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Tony O'Kane | Jun 12, 2009

MAZDA HAS RELEASED its first start-stop equipped model in its Japanese home market, debuting its i-stop technology in the all-new 2010 Mazda Axela (or Mazda3, as it's known in the rest of the world) today.

Start-stop systems such as Mazda's i-stop conserve fuel by automatically shutting down the engine during times when it would normally be idling, like when standing still at traffic lights. Because the car doesn't need to move, the engine doesn't need to run, therefore significant savings in fuel economy can be made during urban driving.

Mazda reckons its i-stop system can reduce fuel consumption by up to 15 percent over the previous model, and says the i-stop equipped Axela sips just 6.09l/100km on the Japanese 10-15 mode combined cycle.

2010_mazda3_i-stop_01

Many automakers are adopting the fuel-saving start-stop principle in their new products, with Lamborghini even considering such a system for its next-generation supercars.

But what marks Mazda's i-stop system as being different from most others already on the market is in the way it re-starts the engine after shutting it down.

Rather than engaging the starter motor or using a belt-driven motor to get the engine spinning again, Mazda's i-stop instead halts the engine so that one cylinder is primed with a full charge of air and fuel and the valves closed.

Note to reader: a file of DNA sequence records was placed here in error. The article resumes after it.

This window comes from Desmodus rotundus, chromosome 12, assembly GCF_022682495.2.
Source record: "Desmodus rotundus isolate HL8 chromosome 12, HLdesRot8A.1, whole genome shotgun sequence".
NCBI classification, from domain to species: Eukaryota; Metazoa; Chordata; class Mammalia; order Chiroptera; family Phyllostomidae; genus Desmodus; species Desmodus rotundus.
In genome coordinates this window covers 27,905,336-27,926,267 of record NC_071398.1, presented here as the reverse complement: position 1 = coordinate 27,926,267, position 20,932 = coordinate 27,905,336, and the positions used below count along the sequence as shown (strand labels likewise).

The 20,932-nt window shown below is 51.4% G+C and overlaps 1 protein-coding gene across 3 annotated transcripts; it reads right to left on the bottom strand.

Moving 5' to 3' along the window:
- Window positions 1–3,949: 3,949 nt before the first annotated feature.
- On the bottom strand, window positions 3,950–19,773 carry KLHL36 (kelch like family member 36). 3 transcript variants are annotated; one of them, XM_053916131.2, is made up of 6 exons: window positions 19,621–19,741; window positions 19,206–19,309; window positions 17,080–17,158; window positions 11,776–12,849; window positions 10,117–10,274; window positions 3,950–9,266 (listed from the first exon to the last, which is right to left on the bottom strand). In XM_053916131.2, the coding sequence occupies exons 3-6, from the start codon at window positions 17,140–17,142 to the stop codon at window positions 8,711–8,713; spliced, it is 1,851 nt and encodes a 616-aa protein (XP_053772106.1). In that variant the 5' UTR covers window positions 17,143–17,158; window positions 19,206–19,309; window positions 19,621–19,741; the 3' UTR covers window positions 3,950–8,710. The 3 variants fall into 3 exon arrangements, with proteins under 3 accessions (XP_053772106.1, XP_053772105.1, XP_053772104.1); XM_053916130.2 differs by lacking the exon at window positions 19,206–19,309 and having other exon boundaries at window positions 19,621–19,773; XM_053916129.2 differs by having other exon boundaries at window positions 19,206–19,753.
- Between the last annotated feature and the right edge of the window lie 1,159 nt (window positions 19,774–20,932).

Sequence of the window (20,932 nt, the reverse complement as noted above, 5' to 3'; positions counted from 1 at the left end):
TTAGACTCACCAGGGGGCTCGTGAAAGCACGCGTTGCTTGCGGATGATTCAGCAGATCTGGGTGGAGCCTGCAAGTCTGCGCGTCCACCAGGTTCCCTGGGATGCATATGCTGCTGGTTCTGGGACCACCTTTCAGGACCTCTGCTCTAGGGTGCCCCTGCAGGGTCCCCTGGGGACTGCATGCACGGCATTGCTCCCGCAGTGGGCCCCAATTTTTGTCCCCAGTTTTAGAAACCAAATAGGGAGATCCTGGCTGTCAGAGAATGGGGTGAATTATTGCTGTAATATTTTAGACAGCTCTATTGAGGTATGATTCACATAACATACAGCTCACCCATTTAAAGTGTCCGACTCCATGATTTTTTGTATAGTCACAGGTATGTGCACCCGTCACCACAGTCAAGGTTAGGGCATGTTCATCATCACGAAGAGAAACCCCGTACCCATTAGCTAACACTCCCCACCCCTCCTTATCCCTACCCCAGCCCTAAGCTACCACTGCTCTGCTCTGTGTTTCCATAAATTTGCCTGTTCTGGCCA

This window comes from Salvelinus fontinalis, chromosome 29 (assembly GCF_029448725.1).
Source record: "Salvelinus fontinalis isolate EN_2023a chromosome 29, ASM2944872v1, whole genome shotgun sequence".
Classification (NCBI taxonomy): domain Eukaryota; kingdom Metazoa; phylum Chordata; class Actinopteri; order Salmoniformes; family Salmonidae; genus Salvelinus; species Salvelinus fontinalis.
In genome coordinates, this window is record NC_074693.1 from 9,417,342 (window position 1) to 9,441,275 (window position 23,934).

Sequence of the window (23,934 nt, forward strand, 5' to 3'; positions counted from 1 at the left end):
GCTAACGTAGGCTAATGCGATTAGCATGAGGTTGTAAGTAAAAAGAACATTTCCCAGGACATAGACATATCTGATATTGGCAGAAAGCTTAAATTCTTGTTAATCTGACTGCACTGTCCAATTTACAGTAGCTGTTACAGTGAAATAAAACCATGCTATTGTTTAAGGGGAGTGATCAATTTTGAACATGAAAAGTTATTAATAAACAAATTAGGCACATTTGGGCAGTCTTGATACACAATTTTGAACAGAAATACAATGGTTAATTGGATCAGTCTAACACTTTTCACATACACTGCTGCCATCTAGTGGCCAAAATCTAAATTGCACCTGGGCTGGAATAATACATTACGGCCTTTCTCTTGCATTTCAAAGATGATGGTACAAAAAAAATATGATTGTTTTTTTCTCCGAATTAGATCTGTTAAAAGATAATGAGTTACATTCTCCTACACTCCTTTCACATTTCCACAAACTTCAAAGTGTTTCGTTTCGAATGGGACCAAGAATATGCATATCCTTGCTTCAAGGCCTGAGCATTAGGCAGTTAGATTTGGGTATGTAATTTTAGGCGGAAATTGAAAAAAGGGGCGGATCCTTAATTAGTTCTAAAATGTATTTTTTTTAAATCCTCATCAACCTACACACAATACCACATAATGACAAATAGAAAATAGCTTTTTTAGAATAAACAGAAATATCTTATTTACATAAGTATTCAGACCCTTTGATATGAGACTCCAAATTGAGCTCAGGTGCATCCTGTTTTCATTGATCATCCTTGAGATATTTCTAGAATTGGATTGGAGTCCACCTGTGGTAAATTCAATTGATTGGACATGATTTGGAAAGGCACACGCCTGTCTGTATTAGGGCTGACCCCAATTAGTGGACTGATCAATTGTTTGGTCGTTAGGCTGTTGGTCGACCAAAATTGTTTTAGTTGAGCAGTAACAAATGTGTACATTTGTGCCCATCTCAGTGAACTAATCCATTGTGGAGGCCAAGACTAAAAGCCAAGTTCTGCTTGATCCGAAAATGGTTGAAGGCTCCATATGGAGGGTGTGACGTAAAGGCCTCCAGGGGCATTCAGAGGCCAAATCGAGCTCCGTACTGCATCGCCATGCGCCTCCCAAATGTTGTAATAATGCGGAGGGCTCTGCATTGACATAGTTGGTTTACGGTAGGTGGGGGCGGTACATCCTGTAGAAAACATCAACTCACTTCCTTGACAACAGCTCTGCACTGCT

When the ECU detects that the engine needs to be started again the sparkplug fires, igniting the captive fuel-air mixture and thus re-starting the engine.

2010_mazda3_mzr-disi_01

The genius of the i-stop system is that it inflicts no additional wear and tear on the flywheel's ring gear, doesn't require a beefed-up starter motor and weighs no more than the standard 2.0 litre direct-injected four-cylinder upon which its based. It's also lightning-quick, restarting the engine in just 0.35 seconds.

So when will we see i-stop on locally-delivered Mazda3s? Unfortunately, cost is the one barrier to the technology being applied to Australian-spec 3s.

"It's something we are looking at, but at the moment we just can't get it to work in terms of a business case. It's just too expensive for us to introduce here at this stage," Mazda Australia spokesman Steve Maciver said to TMR.

"i-stop is something that we will continue to look at. Obviously with changes in exchange rates its going to be an on-going study for us, but at this stage it's a 'no'."

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